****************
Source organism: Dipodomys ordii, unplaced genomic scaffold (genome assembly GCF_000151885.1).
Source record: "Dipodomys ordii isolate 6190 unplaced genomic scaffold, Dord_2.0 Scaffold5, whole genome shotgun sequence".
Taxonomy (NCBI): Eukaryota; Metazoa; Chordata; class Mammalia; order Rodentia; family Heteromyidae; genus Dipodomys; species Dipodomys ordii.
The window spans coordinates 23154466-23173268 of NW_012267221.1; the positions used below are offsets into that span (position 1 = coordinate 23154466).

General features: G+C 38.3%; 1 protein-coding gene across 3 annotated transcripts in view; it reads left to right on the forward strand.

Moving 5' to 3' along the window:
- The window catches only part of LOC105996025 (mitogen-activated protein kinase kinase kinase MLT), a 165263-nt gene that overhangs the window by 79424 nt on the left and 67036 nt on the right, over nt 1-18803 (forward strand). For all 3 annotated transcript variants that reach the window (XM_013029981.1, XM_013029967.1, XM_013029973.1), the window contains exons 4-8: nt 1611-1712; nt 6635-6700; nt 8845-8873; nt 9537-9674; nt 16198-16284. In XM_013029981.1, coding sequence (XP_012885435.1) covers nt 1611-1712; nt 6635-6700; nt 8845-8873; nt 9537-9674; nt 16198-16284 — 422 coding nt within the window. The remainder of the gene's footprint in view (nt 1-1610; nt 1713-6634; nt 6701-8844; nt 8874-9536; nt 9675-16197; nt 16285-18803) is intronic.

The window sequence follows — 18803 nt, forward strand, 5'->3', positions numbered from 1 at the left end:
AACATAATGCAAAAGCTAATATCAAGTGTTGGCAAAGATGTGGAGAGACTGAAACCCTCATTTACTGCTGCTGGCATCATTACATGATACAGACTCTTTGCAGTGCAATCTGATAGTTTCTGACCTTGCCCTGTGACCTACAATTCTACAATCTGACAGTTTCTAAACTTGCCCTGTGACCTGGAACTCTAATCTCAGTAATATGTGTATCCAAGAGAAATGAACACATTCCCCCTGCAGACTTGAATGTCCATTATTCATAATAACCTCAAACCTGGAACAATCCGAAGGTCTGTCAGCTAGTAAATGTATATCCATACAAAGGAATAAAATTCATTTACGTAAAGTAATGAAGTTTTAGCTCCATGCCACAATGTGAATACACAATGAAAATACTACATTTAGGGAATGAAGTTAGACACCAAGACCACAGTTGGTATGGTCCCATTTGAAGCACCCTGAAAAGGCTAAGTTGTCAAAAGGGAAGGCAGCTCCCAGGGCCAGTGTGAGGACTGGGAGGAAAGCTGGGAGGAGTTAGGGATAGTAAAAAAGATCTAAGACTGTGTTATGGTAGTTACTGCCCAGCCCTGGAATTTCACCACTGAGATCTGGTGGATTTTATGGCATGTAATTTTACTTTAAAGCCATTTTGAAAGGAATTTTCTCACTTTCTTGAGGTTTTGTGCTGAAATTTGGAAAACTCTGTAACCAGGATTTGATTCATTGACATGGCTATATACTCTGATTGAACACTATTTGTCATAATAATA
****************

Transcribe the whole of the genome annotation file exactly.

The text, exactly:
Source organism: Dipodomys ordii, unplaced genomic scaffold (genome assembly GCF_000151885.1).
Source record: "Dipodomys ordii isolate 6190 unplaced genomic scaffold, Dord_2.0 Scaffold5, whole genome shotgun sequence".
Taxonomy (NCBI): Eukaryota; Metazoa; Chordata; class Mammalia; order Rodentia; family Heteromyidae; genus Dipodomys; species Dipodomys ordii.
The window spans coordinates 23154466-23173268 of NW_012267221.1; the positions used below are offsets into that span (position 1 = coordinate 23154466).

General features: G+C 38.3%; 1 protein-coding gene across 3 annotated transcripts in view; it reads left to right on the forward strand.

Moving 5' to 3' along the window:
- The window catches only part of LOC105996025 (mitogen-activated protein kinase kinase kinase MLT), a 165263-nt gene that overhangs the window by 79424 nt on the left and 67036 nt on the right, over nt 1-18803 (forward strand). For all 3 annotated transcript variants that reach the window (XM_013029981.1, XM_013029967.1, XM_013029973.1), the window contains exons 4-8: nt 1611-1712; nt 6635-6700; nt 8845-8873; nt 9537-9674; nt 16198-16284. In XM_013029981.1, coding sequence (XP_012885435.1) covers nt 1611-1712; nt 6635-6700; nt 8845-8873; nt 9537-9674; nt 16198-16284 — 422 coding nt within the window. The remainder of the gene's footprint in view (nt 1-1610; nt 1713-6634; nt 6701-8844; nt 8874-9536; nt 9675-16197; nt 16285-18803) is intronic.

The window sequence follows — 18803 nt, forward strand, 5'->3', positions numbered from 1 at the left end:
AACATAATGCAAAAGCTAATATCAAGTGTTGGCAAAGATGTGGAGAGACTGAAACCCTCATTTACTGCTGCTGGCATCATTACATGATACAGACTCTTTGCAGTGCAATCTGATAGTTTCTGACCTTGCCCTGTGACCTACAATTCTACAATCTGACAGTTTCTAAACTTGCCCTGTGACCTGGAACTCTAATCTCAGTAATATGTGTATCCAAGAGAAATGAACACATTCCCCCTGCAGACTTGAATGTCCATTATTCATAATAACCTCAAACCTGGAACAATCCGAAGGTCTGTCAGCTAGTAAATGTATATCCATACAAAGGAATAAAATTCATTTACGTAAAGTAATGAAGTTTTAGCTCCATGCCACAATGTGAATACACAATGAAAATACTACATTTAGGGAATGAAGTTAGACACCAAGACCACAGTTGGTATGGTCCCATTTGAAGCACCCTGAAAAGGCTAAGTTGTCAAAAGGGAAGGCAGCTCCCAGGGCCAGTGTGAGGACTGGGAGGAAAGCTGGGAGGAGTTAGGGATAGTAAAAAAGATCTAAGACTGTGTTATGGTAGTTACTGCCCAGCCCTGGAATTTCACCACTGAGATCTGGTGGATTTTATGGCATGTAATTTTACTTTAAAGCCATTTTGAAAGGAATTTTCTCACTTTCTTGAGGTTTTGTGCTGAAATTTGGAAAACTCTGTAACCAGGATTTGATTCATTGACATGGCTATATACTCTGATTGAACACTATTTGTCATAATAATA